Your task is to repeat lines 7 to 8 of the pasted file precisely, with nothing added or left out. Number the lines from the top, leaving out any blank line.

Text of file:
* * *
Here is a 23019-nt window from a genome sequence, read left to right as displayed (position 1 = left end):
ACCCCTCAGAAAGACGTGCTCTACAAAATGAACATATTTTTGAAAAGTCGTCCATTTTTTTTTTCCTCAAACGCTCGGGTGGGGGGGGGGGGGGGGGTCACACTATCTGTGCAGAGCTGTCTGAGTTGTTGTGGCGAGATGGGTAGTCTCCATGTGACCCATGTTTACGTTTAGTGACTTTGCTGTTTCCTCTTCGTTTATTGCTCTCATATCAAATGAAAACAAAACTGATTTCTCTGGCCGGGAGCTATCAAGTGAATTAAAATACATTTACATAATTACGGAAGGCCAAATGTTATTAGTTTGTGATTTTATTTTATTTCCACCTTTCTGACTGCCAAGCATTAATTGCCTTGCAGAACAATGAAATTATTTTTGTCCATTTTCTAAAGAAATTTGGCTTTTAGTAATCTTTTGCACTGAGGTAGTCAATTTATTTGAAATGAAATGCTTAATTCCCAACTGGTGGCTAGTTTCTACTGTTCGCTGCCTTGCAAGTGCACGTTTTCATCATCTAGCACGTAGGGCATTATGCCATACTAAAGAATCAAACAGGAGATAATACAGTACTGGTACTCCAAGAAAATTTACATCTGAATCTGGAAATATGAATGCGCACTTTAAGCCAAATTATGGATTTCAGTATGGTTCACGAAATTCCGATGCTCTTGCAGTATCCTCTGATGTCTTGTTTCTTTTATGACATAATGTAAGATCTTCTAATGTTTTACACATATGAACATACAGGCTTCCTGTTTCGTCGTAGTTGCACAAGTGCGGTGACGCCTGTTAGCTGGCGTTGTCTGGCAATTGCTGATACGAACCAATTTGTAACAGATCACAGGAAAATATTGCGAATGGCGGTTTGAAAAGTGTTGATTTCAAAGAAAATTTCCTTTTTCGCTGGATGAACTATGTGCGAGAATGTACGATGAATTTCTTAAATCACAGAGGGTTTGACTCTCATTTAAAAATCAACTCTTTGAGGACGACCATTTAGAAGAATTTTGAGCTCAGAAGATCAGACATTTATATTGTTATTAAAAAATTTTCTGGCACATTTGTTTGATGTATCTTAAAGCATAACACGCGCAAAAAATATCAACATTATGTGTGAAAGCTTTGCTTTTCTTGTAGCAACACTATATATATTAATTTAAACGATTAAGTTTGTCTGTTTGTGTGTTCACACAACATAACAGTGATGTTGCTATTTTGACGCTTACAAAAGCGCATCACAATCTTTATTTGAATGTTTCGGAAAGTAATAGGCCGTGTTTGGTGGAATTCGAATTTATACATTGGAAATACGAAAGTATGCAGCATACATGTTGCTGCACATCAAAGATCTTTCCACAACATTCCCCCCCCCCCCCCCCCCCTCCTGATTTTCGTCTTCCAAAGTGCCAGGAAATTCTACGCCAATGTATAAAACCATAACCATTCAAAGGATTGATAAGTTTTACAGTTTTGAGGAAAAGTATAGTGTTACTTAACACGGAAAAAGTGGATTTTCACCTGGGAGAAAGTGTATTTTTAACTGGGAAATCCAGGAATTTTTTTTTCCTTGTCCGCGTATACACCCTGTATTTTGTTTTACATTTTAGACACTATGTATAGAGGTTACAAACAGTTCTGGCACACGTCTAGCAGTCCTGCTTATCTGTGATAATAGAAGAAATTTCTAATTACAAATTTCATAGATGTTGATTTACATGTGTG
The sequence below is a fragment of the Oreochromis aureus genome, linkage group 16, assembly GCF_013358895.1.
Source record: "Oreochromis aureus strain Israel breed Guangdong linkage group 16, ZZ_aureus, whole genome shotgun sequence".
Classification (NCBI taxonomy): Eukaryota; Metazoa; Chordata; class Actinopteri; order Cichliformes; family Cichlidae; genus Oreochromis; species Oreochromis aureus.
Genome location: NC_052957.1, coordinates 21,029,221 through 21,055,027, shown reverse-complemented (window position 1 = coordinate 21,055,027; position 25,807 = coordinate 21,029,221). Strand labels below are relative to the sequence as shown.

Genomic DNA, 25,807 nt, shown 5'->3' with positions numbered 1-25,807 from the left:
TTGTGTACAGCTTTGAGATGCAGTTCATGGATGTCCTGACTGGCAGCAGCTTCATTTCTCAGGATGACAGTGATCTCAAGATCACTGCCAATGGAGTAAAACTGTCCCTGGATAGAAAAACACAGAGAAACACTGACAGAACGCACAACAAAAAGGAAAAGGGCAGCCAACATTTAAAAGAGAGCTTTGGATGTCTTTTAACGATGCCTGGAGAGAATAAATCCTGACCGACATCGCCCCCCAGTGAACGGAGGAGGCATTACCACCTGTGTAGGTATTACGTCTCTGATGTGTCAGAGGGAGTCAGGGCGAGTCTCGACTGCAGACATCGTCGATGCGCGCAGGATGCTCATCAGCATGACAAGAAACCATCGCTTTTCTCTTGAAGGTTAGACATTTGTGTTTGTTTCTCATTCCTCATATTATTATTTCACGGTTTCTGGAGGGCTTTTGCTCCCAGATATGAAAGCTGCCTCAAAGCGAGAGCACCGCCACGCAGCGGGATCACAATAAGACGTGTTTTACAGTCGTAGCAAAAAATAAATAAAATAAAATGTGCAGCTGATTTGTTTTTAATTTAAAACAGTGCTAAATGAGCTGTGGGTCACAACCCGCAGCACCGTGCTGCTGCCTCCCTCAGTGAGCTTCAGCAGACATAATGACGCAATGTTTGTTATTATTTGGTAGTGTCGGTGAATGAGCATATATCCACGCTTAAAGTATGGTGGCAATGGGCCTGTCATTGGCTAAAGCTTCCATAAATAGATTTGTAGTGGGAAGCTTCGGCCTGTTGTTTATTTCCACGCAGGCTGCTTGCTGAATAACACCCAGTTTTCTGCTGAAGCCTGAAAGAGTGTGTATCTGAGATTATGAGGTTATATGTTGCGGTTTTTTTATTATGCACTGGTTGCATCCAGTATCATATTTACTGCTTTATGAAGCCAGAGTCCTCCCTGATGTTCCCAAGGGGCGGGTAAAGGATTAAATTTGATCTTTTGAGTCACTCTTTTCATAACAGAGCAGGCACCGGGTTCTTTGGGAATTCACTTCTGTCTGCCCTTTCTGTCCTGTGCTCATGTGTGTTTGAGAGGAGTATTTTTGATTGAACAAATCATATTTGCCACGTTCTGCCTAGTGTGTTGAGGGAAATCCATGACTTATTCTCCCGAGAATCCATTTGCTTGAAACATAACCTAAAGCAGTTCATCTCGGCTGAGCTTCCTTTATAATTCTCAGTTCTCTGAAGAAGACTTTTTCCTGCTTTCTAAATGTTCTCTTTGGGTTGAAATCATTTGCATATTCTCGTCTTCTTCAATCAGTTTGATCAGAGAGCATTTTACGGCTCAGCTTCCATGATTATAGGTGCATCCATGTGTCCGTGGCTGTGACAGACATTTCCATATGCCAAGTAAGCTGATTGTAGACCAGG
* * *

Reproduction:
Genomic DNA, 25,807 nt, shown 5'->3' with positions numbered 1-25,807 from the left:
TTGTGTACAGCTTTGAGATGCAGTTCATGGATGTCCTGACTGGCAGCAGCTTCATTTCTCAGGATGACAGTGATCTCAAGATCACTGCCAATGGAGTAAAACTGTCCCTGGATAGAAAAACACAGAGAAACACTGACAGAACGCACAACAAAAAGGAAAAGGGCAGCCAACATTTAAAAGAGAGCTTTGGATGTCTTTTAACGATGCCTGGAGAGAATAAATCCTGACCGACATCGCCCCCCAGTGAACGGAGGAGGCATTACCACCTGTGTAGGTATTACGTCTCTGATGTGTCAGAGGGAGTCAGGGCGAGTCTCGACTGCAGACATCGTCGATGCGCGCAGGATGCTCATCAGCATGACAAGAAACCATCGCTTTTCTCTTGAAGGTTAGACATTTGTGTTTGTTTCTCATTCCTCATATTATTATTTCACGGTTTCTGGAGGGCTTTTGCTCCCAGATATGAAAGCTGCCTCAAAGCGAGAGCACCGCCACGCAGCGGGATCACAATAAGACGTGTTTTACAGTCGTAGCAAAAAATAAATAAAATAAAATGTGCAGCTGATTTGTTTTTAATTTAAAACAGTGCTAAATGAGCTGTGGGTCACAACCCGCAGCACCGTGCTGCTGCCTCCCTCAGTGAGCTTCAGCAGACATAATGACGCAATGTTTGTTATTATTTGGTAGTGTCGGTGAATGAGCATATATCCACGCTTAAAGTATGGTGGCAATGGGCCTGTCATTGGCTAAAGCTTCCATAAATAGATTTGTAGTGGGAAGCTTCGGCCTGTTGTTTATTTCCACGCAGGCTGCTTGCTGAATAACACCCAGTTTTCTGCTGAAGCCTGAAAGAGTGTGTATCTGAGATTATGAGGTTATATGTTGCGGTTTTTTTATTATGCACTGGTTGCATCCAGTATCATATTTACTGCTTTATGAAGCCAGAGTCCTCCCTGATGTTCCCAAGGGGCGGGTAAAGGATTAAATTTGATCTTTTGAGTCACTCTTTTCATAACAGAGCAGGCACCGGGTTCTTTGGGAATTCACTTCTGTCTGCCCTTTCTGTCCTGTGCTCATGTGTGTTTGAGAGGAGTATTTTTGATTGAACAAATCATATTTGCCACGTTCTGCCTAGTGTGTTGAGGGAAATCCATGACTTATTCTCCCGAGAATCCATTTGCTTGAAACATAACCTAAAGCAGTTCATCTCGGCTGAGCTTCCTTTATAATTCTCAGTTCTCTGAAGAAGACTTTTTCCTGCTTTCTAAATGTTCTCTTTGGGTTGAAATCATTTGCATATTCTCGTCTTCTTCAATCAGTTTGATCAGAGAGCATTTTACGGCTCAGCTTCCATGATTATAGGTGCATCCATGTGTCCGTGGCTGTGACAGACATTTCCATATGCCAAGTAAGCTGATTGTAGACCAGG